To The Point
From The Blog
Humorist Will Rogers once quipped, “Fred Harvey supplied the West in food and wives.” It wasn’t just the excellent food […]
Before the days of railroad dining cars, passengers were forced to eat in the local hash houses wherever the train […]
Wyatt and Allie Earp bonded over a sewing machine. The legend goes that Allie Earp, Virgil’s wife, didn’t think much […]
The true story of the mysterious and elusive Helene Pontipirani
Firearms fans are finding old-timey black powder revolver replicas offer a "time travel" shooting experience.
A century AFTER the end of the Mexican revolution, revolutionary Emiliano Zapata still inspires political reform and justice.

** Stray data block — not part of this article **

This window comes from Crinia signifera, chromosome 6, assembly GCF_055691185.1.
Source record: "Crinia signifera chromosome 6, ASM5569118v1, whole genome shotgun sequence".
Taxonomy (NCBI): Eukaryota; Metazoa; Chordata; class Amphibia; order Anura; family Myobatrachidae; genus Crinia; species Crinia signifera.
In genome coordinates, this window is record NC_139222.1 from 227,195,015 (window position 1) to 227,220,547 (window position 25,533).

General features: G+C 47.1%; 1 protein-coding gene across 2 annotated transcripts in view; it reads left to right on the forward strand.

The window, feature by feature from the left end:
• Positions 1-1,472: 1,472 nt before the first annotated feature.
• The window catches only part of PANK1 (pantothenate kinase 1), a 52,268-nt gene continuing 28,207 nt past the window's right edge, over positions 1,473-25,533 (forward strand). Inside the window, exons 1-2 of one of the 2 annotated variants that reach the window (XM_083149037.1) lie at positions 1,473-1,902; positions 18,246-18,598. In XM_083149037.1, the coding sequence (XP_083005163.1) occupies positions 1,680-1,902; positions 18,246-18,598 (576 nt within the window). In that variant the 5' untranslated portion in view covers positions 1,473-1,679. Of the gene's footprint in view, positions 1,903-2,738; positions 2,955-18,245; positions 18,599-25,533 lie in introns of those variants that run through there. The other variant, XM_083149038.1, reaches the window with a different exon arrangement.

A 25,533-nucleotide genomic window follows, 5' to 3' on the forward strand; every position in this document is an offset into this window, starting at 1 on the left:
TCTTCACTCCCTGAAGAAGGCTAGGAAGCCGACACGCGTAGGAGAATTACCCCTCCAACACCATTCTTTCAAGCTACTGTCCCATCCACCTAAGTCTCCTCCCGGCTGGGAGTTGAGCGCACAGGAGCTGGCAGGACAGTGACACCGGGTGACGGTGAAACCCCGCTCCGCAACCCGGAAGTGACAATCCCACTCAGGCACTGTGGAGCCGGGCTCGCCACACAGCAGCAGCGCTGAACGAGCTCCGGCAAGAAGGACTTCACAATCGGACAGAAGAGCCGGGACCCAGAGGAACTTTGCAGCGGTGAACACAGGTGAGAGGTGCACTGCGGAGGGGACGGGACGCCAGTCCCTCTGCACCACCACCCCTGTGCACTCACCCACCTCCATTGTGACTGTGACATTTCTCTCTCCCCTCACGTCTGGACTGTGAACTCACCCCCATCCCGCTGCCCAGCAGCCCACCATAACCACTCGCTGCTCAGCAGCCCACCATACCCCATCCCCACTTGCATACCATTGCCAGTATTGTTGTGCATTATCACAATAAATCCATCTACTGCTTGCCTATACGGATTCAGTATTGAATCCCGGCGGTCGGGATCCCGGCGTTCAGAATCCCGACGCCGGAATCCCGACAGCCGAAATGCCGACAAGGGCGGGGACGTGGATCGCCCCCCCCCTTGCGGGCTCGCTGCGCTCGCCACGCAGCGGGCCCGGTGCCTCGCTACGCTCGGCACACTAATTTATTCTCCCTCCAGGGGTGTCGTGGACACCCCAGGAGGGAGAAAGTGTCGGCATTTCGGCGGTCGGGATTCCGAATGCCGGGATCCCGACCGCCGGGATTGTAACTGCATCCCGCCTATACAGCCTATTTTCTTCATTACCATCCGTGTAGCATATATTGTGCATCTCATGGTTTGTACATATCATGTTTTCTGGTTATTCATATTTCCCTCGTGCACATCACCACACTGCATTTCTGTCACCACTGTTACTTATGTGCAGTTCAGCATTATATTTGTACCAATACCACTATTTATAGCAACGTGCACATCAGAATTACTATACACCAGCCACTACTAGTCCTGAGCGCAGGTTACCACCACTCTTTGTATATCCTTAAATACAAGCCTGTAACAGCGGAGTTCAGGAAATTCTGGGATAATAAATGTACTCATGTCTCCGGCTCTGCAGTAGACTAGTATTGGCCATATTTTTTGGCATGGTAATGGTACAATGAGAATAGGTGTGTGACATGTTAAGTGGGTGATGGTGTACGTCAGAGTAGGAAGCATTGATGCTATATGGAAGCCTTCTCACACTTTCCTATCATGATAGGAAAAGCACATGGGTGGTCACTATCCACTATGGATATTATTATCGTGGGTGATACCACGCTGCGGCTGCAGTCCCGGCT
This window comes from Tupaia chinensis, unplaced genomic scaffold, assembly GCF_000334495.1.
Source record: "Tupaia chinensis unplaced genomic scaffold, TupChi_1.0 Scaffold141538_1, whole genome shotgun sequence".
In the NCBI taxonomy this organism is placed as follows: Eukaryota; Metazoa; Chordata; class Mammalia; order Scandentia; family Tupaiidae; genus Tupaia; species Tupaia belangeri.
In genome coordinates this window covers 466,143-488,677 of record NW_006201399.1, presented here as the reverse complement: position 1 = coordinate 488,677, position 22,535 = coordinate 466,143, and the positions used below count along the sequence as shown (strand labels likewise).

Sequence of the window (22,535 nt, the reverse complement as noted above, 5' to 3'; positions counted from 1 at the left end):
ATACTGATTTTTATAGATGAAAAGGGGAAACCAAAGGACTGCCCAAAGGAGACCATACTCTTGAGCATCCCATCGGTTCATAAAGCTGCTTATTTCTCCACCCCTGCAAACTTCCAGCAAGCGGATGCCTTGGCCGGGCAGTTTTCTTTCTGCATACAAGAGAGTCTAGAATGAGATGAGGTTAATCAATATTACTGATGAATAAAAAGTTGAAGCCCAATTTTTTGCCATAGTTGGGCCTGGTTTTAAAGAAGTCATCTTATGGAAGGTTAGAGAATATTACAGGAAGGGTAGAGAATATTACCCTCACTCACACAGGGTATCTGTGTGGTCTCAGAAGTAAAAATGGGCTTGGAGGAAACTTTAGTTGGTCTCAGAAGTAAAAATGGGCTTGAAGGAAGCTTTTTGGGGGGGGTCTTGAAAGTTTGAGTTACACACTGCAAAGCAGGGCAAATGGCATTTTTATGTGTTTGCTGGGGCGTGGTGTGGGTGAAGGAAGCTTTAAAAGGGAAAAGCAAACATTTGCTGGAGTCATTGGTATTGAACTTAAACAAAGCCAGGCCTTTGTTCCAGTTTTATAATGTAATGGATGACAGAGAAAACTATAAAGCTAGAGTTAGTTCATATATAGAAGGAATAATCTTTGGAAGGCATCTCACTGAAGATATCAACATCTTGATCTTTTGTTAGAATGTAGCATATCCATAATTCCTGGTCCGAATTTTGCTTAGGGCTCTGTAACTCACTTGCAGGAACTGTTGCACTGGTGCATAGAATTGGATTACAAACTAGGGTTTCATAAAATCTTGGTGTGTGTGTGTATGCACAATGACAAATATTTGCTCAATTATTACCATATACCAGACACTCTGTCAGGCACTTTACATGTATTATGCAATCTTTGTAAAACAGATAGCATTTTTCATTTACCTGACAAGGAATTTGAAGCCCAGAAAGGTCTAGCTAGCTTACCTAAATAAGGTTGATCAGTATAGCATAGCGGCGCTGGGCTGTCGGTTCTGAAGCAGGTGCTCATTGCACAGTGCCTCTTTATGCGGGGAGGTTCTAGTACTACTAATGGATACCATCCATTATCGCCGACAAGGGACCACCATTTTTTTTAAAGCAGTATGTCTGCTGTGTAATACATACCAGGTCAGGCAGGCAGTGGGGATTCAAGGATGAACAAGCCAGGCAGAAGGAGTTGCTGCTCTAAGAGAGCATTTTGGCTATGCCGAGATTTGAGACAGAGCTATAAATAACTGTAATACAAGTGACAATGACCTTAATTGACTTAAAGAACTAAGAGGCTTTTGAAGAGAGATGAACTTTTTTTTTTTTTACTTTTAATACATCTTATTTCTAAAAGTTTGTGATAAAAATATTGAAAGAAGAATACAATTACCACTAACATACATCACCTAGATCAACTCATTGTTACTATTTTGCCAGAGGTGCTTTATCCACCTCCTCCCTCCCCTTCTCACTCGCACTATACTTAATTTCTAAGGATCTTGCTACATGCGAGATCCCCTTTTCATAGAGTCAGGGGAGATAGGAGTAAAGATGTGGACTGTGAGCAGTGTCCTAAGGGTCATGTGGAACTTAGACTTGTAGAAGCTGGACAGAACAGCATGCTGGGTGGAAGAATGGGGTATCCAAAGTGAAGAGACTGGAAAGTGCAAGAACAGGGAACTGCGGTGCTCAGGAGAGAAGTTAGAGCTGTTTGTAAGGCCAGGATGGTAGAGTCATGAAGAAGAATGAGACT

What became of Wyatt Earp’s horse, Dick Naylor? When did the first autos appear in the Wild West towns? There is a U.S. National Forest map “The Apache Kid Wilderness” that shows the Apache Kid’s gravesite. Is that accurate? And more.
Going “home” to a sweet moment in American history.
Did Big Nose Kate watch the Tombstone shootout?
Silas Hite, Composer, Musician, Artist
Western events for November 2020
During Mexico’s 1910 Revolution, rebel forces fought with muzzle-loaders, lever-action and bolt-action repeaters—even machine guns.
Villa vs Calles: With friends like these, who needs enemies? Pancho gets whipped and three of his adversaries become president of Mexico!
Bold. Inspirational. Sacred. Rugged.
Women of grit and grace brought home cooking to their restaurants across the West.
One of Hollywood’s finest gentlemen of the silver screen recalls his early career in Westerns.
The Old West is alive in the friendliest town on the loneliest highway.